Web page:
We are proud to announce that we have partnered with Trees For Life charity and have started our own company grove in the Scottish Highlands.
We will be donating 1% of every stove sold to replant trees to help support re-wilding the Caledonian Forest.
Keep your eyes peeled for updates on our growing grove and for more information see our blog below.
As installers of wood burning stoves we have always been conscious of our environmental responsibilities; wood burners are a great way to cut carbon emissions, as logs are a low-carbon source of fuel, and burning wood also reduces heating bills!
However we were always aware of deforestation matters that come with fuelling our wood burners and naturally it felt right that we should start helping to plant more trees to combat the effects of deforestation.
We’ve partnered with Trees For Life, who are based in the Scottish Highlands and have for over 25 years dedicated themselves to restore the Caledonian Forest.
For every stove purchased, 1% of the price will be donated towards our company grove. That equates to at least one tree planted for every stove sold!
We are really excited to be supporting Trees for Life and hope that soon our company grove will be teaming with newly planted trees all coming from your support of our business.
It’s been said many times before but the most important step to ensuring you’re using the best logs for your stove is to keep them dry!
Fresh wood has a moisture content of over 50%, burning wet wood is not only ineffective but can cause havoc to your wood burner and liner. It is important, once you’ve taken delivery of your wood, to keep your wood in a dry, sheltered area to ensure the best heat output from your burner. The best type of storage unit is a roof, sheltering it from rain, but to also have open sides to let the wood breath and not “sweat” therefore causing more moisture to build up.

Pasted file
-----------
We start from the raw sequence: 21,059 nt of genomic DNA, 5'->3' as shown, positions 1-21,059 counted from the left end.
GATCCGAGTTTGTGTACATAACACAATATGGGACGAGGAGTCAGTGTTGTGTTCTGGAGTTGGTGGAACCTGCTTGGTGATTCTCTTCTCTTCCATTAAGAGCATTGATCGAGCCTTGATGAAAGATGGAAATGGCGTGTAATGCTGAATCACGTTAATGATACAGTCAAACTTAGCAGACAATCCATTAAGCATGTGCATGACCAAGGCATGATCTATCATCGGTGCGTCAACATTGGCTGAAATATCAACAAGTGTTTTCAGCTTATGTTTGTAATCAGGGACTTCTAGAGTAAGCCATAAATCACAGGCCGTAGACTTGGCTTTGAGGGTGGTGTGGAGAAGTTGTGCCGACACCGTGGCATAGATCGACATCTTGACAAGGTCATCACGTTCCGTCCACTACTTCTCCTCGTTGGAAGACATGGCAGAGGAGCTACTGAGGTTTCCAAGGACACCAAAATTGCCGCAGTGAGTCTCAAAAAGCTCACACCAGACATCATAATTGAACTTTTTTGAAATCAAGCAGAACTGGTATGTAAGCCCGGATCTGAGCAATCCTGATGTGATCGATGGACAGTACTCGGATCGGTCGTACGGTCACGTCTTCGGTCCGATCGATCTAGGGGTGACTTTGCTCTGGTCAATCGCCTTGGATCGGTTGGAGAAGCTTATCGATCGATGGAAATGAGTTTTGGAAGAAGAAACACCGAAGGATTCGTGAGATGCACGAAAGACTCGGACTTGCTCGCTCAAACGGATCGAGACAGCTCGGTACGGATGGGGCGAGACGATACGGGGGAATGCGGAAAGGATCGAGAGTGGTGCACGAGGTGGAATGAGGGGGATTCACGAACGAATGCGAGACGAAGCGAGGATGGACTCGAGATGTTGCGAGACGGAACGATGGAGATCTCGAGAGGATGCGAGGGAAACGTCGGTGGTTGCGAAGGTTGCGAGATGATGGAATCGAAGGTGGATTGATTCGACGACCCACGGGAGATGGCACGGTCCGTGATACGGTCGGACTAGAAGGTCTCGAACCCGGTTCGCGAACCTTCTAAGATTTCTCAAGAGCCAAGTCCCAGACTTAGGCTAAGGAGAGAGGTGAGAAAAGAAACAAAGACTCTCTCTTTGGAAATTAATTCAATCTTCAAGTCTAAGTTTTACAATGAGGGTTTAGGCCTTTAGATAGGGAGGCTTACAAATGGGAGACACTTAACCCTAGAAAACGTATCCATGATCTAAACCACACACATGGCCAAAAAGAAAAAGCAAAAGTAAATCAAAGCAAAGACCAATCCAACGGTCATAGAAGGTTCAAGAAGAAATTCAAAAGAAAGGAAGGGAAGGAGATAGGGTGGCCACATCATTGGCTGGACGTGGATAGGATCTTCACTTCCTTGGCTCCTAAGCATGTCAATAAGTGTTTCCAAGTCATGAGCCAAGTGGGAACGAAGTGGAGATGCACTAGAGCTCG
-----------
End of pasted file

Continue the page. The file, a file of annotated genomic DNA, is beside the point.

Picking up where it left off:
When buying logs from a wood supplier they will come pre-seasoned, however the massive influx of popularity in wood burners has meant the seasoning process is sped up to meet demand. This quite often results in the log’s moisture level being too high and not dry enough to burn.
Ideally you can check the log’s moisture level by a moisture reader, a reading of 20% or less is suitable to burn. But if you don’t have a moisture reader just take a look at the log, does it have deep cracks at the end? Does it feel light to carry compared to the weight of a wet log? And what about how it sounds, does it sound hollow and dry? These are all signs that the log is ready to burn!
The type of wood you burn can make a difference as well. Hardwood, such as Beech and Oak, is better than softwood as it burns slower. The density of hardwood means the heat output is 50% greater and that you’ll therefore use less logs overall.
If you have used the wrong wood or wood that hasn’t been seasoned you may notice the glass goes black in use. Wet wood that then burns cold and slow produces smoke, which can blacken the glass.
Not only does burning wet wood damage the glass of your wood burner, it can also cause a build up in your liner that can lead to a serious fire hazard.
By ensuring you’ve chosen the correct wood can mean an effective heat output, a longer burn, less time filling the stove up and the reassurance you’re not causing any damage to your wood burner.
Cottage Stoves now have new Opening Hours for new expanded showroom, now with a working woodburning stove. See our Showroom page for more information.
Showroom/Office opening hours:
Monday: – Friday: Phone to arrange an appointment
Saturday: 9:30am – 1:00pm
Please call us on 01256 895001 or 07825 020446 to arrange an appointment.